2. Leverage Influencers and Early Adopters

Brian had a relatively strict timeline in mind, so he chose to focus his efforts on the most influential and most easily influenced members of his team.

The one person with the most potential influence was Cyndi, the dispatcher. She’s great at her job, but she’s not really the tech-savvy type. If Brian got her to adapt to the new technology, then most of his staff would follow.

He identified a few individuals from the information gathering step who seemed eager on the idea. He gave them early access to the software and got them involved in the planning. He also kept an open dialogue with them to get their feedback on how the technology could improve the organizations’ efficiency and productivity. 

Takeaways for your business

There will always be people reluctant to change, no matter how small your business. But there should be some keen adopters too. 

If your entire office/team is against the decision, then that should raise some alarm bells. Is management aligned with the people in the trenches? Is ROI being weighted disproportionately in light of other considerations? 

At this stage, you need champions: early users who will actively support your decision to other employees and lead by example. You should consider two groups:

  1. Early adopters
  2. Influencers

Early adopters should hopefully become apparent from the information gathering stage. Give them early access to the new technology and empower them with support to ensure they enjoy the new solution enough to promote it and identify problems.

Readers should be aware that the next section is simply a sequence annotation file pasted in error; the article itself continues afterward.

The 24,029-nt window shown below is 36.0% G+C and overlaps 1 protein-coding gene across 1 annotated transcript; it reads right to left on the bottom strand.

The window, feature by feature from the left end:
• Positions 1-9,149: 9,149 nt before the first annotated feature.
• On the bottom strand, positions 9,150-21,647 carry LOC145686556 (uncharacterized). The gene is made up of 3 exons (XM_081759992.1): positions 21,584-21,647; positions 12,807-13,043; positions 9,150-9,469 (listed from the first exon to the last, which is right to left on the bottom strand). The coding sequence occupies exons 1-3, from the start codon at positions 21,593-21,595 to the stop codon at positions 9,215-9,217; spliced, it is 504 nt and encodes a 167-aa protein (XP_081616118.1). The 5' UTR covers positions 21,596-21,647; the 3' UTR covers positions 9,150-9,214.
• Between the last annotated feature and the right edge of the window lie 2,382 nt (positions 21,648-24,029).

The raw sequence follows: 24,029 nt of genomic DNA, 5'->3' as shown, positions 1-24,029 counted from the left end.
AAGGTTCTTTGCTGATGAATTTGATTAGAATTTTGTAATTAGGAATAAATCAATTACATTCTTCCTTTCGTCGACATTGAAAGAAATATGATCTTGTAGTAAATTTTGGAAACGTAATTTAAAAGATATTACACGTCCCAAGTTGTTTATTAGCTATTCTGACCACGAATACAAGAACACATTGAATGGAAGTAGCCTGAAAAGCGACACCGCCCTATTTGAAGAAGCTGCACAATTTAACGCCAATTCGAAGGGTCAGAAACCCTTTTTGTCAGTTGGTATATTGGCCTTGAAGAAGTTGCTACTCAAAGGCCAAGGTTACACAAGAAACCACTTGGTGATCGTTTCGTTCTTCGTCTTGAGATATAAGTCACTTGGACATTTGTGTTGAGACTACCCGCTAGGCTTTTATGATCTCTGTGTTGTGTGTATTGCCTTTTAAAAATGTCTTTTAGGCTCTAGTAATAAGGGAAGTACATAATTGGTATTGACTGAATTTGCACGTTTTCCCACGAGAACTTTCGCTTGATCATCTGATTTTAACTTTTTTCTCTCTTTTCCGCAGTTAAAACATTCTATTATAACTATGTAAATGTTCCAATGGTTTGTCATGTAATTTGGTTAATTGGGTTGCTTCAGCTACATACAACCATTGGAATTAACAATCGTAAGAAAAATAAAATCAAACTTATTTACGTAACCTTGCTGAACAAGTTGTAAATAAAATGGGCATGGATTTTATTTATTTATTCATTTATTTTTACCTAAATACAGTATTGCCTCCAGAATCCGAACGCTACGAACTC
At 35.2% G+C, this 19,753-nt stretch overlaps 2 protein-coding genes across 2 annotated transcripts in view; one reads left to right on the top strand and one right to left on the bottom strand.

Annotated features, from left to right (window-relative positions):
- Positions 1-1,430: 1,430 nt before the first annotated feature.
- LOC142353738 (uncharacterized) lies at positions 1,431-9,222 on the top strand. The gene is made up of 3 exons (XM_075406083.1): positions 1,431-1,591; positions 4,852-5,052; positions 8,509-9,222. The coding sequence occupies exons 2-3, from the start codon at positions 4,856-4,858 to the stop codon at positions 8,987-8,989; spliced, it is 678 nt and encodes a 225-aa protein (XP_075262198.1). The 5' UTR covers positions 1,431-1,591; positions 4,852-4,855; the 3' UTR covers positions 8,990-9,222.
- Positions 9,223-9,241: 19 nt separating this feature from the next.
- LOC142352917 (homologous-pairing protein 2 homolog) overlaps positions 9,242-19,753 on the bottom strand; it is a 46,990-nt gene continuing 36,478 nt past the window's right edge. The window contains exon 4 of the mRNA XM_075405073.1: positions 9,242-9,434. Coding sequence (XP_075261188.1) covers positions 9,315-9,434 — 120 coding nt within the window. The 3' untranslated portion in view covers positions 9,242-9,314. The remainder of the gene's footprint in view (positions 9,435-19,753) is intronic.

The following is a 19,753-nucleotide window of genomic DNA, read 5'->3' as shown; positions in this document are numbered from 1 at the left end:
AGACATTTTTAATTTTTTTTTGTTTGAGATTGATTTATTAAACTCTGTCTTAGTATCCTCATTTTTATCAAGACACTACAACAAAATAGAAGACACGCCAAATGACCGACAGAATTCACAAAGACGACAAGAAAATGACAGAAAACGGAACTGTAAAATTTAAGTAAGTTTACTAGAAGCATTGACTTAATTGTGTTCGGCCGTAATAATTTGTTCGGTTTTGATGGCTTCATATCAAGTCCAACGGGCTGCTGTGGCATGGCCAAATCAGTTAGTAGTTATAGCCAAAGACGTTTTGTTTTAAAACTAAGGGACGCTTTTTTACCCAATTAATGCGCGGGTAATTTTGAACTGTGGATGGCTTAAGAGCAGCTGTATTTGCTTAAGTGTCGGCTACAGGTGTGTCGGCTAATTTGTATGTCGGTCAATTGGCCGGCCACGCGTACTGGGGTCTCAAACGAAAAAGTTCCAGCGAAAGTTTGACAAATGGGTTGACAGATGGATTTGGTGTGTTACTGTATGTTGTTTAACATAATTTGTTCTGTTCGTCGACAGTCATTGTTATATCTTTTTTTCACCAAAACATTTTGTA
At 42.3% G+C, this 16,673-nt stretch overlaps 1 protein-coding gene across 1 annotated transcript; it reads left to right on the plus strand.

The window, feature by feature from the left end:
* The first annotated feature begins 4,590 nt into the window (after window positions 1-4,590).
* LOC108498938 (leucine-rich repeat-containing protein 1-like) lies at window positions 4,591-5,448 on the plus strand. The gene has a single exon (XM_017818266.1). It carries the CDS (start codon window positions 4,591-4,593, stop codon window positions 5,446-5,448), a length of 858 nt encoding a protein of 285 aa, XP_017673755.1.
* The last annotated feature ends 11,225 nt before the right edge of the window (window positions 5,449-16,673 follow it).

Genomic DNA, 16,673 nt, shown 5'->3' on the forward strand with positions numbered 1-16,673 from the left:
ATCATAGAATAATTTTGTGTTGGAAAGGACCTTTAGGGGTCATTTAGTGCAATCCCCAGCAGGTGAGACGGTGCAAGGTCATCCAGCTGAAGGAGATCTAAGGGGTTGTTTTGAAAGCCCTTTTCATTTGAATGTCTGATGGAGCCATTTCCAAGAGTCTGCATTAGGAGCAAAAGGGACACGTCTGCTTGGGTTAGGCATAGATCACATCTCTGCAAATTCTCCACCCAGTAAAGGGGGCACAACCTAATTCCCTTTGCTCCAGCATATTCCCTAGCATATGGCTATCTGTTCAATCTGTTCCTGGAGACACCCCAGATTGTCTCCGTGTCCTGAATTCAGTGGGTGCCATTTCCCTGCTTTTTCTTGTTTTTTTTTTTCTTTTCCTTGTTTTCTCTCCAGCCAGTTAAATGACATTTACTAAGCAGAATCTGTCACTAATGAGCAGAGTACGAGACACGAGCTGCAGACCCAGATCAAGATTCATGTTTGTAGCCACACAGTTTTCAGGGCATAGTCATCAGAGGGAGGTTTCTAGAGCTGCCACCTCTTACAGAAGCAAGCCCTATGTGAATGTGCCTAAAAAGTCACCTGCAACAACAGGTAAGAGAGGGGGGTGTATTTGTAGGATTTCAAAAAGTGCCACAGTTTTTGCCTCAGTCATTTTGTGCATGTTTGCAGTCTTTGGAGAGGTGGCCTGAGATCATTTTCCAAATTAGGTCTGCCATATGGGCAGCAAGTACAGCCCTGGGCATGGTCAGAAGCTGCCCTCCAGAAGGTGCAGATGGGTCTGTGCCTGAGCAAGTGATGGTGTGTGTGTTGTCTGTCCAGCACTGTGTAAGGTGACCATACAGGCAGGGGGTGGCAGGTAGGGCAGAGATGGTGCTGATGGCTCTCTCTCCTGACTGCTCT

You want to target key influencers in your organization because winning these people over means you win many people over. Ideally, some of these high-leverage individuals will warm to the idea right off the bat. If they’re reluctant—like Cyndi from our example—it’s still worth trying early on because their approval will make the transition (and your job) much easier.

3. Cater to Different Learning Styles

Brian doesn’t expect employees to all learn the same way. His staff is very diverse in their education levels, personalities, and communication styles, so he knew he needed to educate based on many types of learning styles. 

Not wanting to reinvent the wheel, he leaned on the fleet tracking software account manager assigned to Lucky Landscapes. He specifically requested:

  • Reading materials
  • Video and audio recordings of a product demo
  • Interactive digital training sessions
  • In-person training

Brian budgeted both the time and space for the people on his teams to absorb the new technology in their own way.

Takeaways for your business

This step is easy to overlook and challenging to execute. But if you cater to individuals in terms they understand, then you’ll make the learning curve a lot smoother. And we guarantee your team will appreciate it, too. 

The 7 types of learning styles include: visual, aural, verbal, kinesthetic, logical, solitary, and social. These learning styles refer to the senses people use the most when retaining information. As you’re onboarding staff to your new technology, perhaps some employees will need to watch a video to understand concepts fully, while others will learn by doing. Although most people learn best from a range of teaching techniques, knowing your employees’ preferred learning styles will help you be better understood and streamline the transition.